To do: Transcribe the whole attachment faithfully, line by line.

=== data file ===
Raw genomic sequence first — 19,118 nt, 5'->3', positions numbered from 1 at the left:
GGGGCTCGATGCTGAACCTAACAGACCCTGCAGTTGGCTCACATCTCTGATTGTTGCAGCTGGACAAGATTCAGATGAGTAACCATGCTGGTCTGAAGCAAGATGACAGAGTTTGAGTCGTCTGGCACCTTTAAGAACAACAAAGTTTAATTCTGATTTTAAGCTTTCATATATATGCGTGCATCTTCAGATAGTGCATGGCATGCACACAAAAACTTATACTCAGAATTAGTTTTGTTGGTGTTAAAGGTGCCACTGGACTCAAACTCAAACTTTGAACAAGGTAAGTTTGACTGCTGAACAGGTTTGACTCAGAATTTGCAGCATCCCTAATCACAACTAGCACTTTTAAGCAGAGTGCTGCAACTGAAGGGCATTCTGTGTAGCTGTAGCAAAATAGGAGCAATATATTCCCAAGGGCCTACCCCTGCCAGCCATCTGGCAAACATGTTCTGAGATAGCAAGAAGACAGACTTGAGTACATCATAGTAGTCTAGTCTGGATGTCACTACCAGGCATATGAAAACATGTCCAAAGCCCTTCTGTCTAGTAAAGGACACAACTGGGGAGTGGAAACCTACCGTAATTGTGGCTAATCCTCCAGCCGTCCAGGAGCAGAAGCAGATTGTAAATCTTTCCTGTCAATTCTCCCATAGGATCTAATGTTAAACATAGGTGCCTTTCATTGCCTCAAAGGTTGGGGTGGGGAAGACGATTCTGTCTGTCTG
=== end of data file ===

Raw genomic sequence first — 19,118 nt, 5'->3', positions numbered from 1 at the left:
GGGGCTCGATGCTGAACCTAACAGACCCTGCAGTTGGCTCACATCTCTGATTGTTGCAGCTGGACAAGATTCAGATGAGTAACCATGCTGGTCTGAAGCAAGATGACAGAGTTTGAGTCGTCTGGCACCTTTAAGAACAACAAAGTTTAATTCTGATTTTAAGCTTTCATATATATGCGTGCATCTTCAGATAGTGCATGGCATGCACACAAAAACTTATACTCAGAATTAGTTTTGTTGGTGTTAAAGGTGCCACTGGACTCAAACTCAAACTTTGAACAAGGTAAGTTTGACTGCTGAACAGGTTTGACTCAGAATTTGCAGCATCCCTAATCACAACTAGCACTTTTAAGCAGAGTGCTGCAACTGAAGGGCATTCTGTGTAGCTGTAGCAAAATAGGAGCAATATATTCCCAAGGGCCTACCCCTGCCAGCCATCTGGCAAACATGTTCTGAGATAGCAAGAAGACAGACTTGAGTACATCATAGTAGTCTAGTCTGGATGTCACTACCAGGCATATGAAAACATGTCCAAAGCCCTTCTGTCTAGTAAAGGACACAACTGGGGAGTGGAAACCTACCGTAATTGTGGCTAATCCTCCAGCCGTCCAGGAGCAGAAGCAGATTGTAAATCTTTCCTGTCAATTCTCCCATAGGATCTAATGTTAAACATAGGTGCCTTTCATTGCCTCAAAGGTTGGGGTGGGGAAGACGATTCTGTCTGTCTG